Much has been written comparing and contrasting the Occupy Wall Street (OWS) protestors and the “Tea Party”. Both groups evidence great dissatisfaction with our current state of affairs, and each has chosen a different path to express that dissatisfaction. The “Tea Party” leaders pay for the necessary permits to assemble, have organized effectively to influence elections, pay the costs of their own clean up and for the most part have become a formidable political force focused on shrinking a bloated and inefficient government. The OWS leaders, where they can be identified, engage in civil disobedience, illegally squat on public land (yes, you can picture the whole graphic) and don’t shoulder the costs of their demonstrations; they are an eclectic fusion of discontent and fringe causes focused on an incoherent ideology. At best, they are what Jonah Goldberg calls “dreamy anarchists”.
OWS embraces the full circus of the politics of alienation from militant vegans to Black (and Gray) Panthers to the deranged homeless. Their sites in NYC and Oakland have many criminal complaints ranging from assault and theft to sexual misconduct and rape. The leaders discourage reporting to police any crime in their makeshift tent community because they spurn the legitimacy of all authority.
However, the OWS protestors are not without some rationale for their discontent. Like their forbears of the sixties, who had some valid grievances of racism, sexism, government corruption and bellicosity, the current banner wavers find justification for their disassociation in some genuine evils. If there is a constant in their chanting, the bogeyman is “corporate greed”. Every day seems to expose another scandal on Wall Street or in the business community.
- Citibank agreed to a $285 million settlement with the Security and Exchange Commission for selling risky mortgage derivatives with hefty fees to investors, then going short on the same CDOs they sold. i.e.: They bet successfully against their own investors on financial instruments from which they benefitted greatly selling. Goldman Sachs and JP Morgan Chase settled similar suits last year.
- Until two weeks ago, Rajat Gupta was one of America’s most respected Wall Street directors for Goldman Sachs and Proctor & Gamble after working his way up to become the managing director of the well-regarded McKinsey & Co. consulting firm. He was arrested and accused of passing inside information to his friend, former hedge fund king, Raj Rajaratam – information from which Rajaratam made or saved millions. Mr. Rajaratam is currently serving an 11 year prison sentence for other offenses.
- Solyndra took hundreds of millions in government guaranteed loans through the Department of Energy, dissipated it all and filed for bankruptcy. One of the founding investors of the company was former Dept. of Energy official, Stephan Spinner, who is a significant bundler for Obama campaign fund raising. Congress is attempting to subpoena Valerie Jarrett and Larry Summers, current and former administration officials, who had a hand in pushing for the loans.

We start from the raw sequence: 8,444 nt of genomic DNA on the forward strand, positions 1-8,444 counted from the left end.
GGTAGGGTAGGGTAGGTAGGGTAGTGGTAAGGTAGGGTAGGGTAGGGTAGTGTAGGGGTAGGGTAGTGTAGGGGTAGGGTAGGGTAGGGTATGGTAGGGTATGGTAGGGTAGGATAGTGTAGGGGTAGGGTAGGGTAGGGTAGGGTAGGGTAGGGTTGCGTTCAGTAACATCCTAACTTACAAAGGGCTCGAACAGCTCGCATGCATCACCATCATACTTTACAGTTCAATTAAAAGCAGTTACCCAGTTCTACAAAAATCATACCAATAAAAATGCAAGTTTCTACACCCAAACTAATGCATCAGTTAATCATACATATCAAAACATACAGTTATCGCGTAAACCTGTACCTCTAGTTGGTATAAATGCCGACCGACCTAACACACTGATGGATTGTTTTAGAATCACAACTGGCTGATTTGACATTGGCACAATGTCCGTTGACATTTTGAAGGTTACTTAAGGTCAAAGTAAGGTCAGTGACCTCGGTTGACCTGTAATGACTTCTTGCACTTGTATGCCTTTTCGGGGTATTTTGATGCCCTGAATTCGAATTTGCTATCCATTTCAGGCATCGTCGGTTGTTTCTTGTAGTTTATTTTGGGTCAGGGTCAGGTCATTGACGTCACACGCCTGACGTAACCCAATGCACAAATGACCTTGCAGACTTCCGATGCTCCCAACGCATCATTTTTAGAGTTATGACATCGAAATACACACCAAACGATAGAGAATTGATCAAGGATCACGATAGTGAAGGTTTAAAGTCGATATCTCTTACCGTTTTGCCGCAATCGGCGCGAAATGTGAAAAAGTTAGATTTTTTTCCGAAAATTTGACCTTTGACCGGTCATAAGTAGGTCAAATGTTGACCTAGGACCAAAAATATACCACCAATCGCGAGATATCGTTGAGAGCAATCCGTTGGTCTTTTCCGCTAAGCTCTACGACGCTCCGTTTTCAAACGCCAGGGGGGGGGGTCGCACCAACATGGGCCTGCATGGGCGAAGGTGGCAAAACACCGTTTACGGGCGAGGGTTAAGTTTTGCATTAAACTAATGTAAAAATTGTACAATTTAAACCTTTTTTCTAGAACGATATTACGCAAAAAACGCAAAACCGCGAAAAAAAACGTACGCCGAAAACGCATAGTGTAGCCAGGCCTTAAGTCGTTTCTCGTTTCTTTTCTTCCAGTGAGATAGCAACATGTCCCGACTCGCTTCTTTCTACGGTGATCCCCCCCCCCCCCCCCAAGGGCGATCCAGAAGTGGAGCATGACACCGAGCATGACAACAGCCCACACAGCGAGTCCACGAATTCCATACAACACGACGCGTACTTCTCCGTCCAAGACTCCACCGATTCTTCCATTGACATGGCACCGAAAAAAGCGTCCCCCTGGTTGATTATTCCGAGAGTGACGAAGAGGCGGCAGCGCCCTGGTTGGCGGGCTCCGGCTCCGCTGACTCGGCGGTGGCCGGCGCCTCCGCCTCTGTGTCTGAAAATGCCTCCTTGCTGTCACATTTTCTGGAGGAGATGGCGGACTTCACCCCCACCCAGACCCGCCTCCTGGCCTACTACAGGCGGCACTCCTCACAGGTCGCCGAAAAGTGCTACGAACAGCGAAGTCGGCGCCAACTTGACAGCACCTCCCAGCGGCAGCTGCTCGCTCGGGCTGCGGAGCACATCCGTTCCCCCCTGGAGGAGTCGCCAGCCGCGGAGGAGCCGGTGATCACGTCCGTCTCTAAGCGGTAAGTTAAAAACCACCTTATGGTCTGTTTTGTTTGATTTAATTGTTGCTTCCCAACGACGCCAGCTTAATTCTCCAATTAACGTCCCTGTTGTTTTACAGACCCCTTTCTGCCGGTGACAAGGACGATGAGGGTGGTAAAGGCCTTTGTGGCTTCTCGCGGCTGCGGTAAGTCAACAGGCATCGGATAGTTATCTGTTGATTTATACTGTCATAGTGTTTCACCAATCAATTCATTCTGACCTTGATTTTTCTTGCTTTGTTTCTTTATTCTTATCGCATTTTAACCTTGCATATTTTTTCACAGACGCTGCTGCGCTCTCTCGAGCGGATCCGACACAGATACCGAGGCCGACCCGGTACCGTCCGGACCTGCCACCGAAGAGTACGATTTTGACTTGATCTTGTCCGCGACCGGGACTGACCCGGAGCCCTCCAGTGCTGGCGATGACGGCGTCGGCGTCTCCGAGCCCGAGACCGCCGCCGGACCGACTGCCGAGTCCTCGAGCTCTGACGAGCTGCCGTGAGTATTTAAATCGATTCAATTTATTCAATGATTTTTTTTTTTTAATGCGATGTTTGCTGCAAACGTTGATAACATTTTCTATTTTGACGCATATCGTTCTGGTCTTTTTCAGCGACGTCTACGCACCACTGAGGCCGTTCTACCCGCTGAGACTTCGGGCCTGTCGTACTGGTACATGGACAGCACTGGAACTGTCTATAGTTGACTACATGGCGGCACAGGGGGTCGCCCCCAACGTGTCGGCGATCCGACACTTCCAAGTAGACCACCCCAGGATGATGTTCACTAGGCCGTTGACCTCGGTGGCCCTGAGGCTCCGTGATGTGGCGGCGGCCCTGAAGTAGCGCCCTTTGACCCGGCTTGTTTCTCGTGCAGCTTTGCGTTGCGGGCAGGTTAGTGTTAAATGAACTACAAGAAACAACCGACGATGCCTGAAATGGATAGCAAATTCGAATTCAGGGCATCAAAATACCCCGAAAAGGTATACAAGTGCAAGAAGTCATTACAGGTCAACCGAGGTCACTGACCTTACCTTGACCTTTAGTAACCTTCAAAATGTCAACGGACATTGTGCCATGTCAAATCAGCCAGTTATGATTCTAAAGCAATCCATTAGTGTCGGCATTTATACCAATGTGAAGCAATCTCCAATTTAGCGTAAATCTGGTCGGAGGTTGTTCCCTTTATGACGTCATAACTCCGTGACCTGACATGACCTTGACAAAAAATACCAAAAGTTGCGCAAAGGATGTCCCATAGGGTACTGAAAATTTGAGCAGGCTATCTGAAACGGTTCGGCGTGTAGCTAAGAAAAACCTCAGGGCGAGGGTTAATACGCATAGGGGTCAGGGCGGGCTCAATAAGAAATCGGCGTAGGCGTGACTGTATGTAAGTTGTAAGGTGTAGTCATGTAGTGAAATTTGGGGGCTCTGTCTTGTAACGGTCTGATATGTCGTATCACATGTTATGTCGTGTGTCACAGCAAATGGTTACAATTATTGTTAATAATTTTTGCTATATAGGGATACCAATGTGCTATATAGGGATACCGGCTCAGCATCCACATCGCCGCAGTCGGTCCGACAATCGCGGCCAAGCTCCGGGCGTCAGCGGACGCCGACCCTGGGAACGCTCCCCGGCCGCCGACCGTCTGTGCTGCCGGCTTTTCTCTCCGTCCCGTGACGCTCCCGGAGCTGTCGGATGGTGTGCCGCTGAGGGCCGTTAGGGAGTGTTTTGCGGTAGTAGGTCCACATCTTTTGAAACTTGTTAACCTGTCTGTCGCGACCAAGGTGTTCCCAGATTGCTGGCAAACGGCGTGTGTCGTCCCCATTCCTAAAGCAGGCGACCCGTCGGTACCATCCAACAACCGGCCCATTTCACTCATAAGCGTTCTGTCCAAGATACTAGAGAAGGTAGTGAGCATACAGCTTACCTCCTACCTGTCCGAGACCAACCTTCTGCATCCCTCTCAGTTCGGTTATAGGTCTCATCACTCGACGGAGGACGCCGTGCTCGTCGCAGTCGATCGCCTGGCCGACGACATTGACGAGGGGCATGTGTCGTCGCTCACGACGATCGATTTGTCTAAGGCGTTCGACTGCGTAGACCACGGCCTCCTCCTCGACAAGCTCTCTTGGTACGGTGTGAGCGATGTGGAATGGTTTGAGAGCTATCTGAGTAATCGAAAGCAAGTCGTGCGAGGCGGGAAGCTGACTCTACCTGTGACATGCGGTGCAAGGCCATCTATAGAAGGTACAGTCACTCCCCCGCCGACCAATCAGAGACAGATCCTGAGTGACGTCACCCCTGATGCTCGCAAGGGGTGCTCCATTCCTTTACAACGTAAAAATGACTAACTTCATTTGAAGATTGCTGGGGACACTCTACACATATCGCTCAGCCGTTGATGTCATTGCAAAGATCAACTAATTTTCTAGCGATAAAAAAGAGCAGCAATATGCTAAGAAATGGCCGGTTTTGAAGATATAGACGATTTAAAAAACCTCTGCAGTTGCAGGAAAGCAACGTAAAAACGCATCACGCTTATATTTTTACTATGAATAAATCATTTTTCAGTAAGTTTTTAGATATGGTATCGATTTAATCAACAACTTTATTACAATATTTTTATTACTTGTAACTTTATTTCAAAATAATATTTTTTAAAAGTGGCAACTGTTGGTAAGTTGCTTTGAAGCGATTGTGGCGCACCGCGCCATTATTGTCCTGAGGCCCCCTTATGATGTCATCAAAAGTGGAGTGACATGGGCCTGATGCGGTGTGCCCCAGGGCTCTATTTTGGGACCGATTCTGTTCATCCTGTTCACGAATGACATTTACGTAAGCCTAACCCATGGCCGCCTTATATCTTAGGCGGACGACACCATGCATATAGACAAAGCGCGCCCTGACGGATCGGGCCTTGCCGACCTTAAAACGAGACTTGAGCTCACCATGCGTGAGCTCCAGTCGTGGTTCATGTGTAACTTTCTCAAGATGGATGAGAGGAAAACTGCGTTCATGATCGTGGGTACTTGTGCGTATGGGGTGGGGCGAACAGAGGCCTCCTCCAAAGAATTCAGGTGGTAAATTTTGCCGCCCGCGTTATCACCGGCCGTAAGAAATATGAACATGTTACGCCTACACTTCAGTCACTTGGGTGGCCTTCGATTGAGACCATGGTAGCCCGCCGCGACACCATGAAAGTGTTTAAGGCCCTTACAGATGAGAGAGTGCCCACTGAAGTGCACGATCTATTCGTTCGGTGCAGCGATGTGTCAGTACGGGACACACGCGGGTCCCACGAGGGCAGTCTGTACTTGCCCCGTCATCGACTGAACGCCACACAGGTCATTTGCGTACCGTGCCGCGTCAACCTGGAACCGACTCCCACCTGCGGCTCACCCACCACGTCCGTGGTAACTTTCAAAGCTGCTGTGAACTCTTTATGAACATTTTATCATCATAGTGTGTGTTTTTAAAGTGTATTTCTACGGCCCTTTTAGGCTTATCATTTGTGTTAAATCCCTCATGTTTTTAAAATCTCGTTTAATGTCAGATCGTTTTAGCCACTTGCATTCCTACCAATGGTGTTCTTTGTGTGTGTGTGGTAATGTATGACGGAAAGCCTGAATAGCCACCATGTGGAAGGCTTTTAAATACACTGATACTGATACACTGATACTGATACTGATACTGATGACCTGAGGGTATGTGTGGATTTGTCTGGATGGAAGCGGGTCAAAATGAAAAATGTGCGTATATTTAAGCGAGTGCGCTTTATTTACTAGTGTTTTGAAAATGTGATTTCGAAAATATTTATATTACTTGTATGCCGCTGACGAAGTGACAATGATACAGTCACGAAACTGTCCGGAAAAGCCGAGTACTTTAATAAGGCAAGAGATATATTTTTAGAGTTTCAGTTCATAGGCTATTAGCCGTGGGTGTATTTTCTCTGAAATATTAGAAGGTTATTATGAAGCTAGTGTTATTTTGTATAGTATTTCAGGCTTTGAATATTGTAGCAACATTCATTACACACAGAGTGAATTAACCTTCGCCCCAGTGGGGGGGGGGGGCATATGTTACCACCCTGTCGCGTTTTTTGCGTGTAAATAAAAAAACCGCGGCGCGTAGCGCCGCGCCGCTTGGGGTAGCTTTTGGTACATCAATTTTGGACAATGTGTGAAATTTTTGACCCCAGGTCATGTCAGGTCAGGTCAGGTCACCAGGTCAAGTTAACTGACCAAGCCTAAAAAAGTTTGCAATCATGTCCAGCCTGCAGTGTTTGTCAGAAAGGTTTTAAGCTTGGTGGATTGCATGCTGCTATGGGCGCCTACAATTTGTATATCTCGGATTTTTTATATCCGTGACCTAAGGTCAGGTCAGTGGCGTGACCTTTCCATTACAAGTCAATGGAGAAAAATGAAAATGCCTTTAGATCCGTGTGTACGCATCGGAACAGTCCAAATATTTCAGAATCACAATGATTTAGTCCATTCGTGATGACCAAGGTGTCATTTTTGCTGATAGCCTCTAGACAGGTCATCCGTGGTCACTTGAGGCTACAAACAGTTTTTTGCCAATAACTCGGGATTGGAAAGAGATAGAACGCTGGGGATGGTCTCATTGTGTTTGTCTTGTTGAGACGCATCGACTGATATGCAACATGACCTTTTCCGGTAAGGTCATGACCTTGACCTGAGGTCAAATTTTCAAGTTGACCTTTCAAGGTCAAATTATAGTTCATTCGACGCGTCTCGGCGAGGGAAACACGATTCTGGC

- Another major bundler of funds for the campaign is Jon Corzine, the ex Democrat Governor of New Jersey. A former Goldman Sachs director, as Chairman and CEO, he took MF Global recently into the sixth largest bankruptcy in American history. He resigned last week amidst charges of a misplaced $600 million, falsifying financial statements by hiding debt and misappropriating client’s money. They destroyed the investments of many by making bad, risky bets on European bonds.
OWS has plenty of grist for their mill; the problem is that they seem more intent on getting someone else to pay their student loans, beating drums, breaking windows and defecating on police cars than driving substantive reform. This is all quite entertaining; however the causes of our discontent cannot be remedied by protests or for that matter political action in the short term. The bleak facts are these:
- The Federal Reserve projects that unemployment won’t drop below 8 until 2014 and real GDP growth won’t exceed 3% until at least 2013. We ain’t out of the woods.
- The bottom 40% of American households earns less in inflation adjusted dollars than they did in 1989. The next 20% are about even. The top two tiers have improved 6.4% and 17% in twenty years. Yes, the rich are getting richer, but at less than 1% a year.
- The concern is systemic: a prospering middle class, which was the buoyancy of the mid twentieth century economy, was secured in well paying, blue collar jobs that for the most part no longer exist.
- Globalization means that workers in Michigan aren’t competing for good jobs with workers in Pennsylvania or Ohio any longer; their competition is in Malaysia, Mumbai and Shenzhen. And nothing is going to change that. Tariffs, trade wars, higher taxes and xenophobic rants will not modify the certainty that our economy has changed, and it will never be 1950 again.
Wall Street greed should be prosecuted when it crosses the line, but if we taxed them all to penury and spent it all on government make work, what ails us will not be fixed, only made worse. So, OWS, please call us to dream of a better world, but don’t rail against the tide and wind until the winds no longer blow and the tide doesn’t come in. What is needed is hard work, sober judgment and the creative spirit that made America great. We need dreamers, and even more we need doers.
Quote from a letter to George Will from William F. Buckley on conservatism:
“We must do what we can to bring hammer blows against the bell jar that protects the dreamers from reality. The ideal scenario is that pounding from without we can effect resonances, which will one day crack through to the latent impulses of those who dream within bringing to life a circuit that will spare the republic.”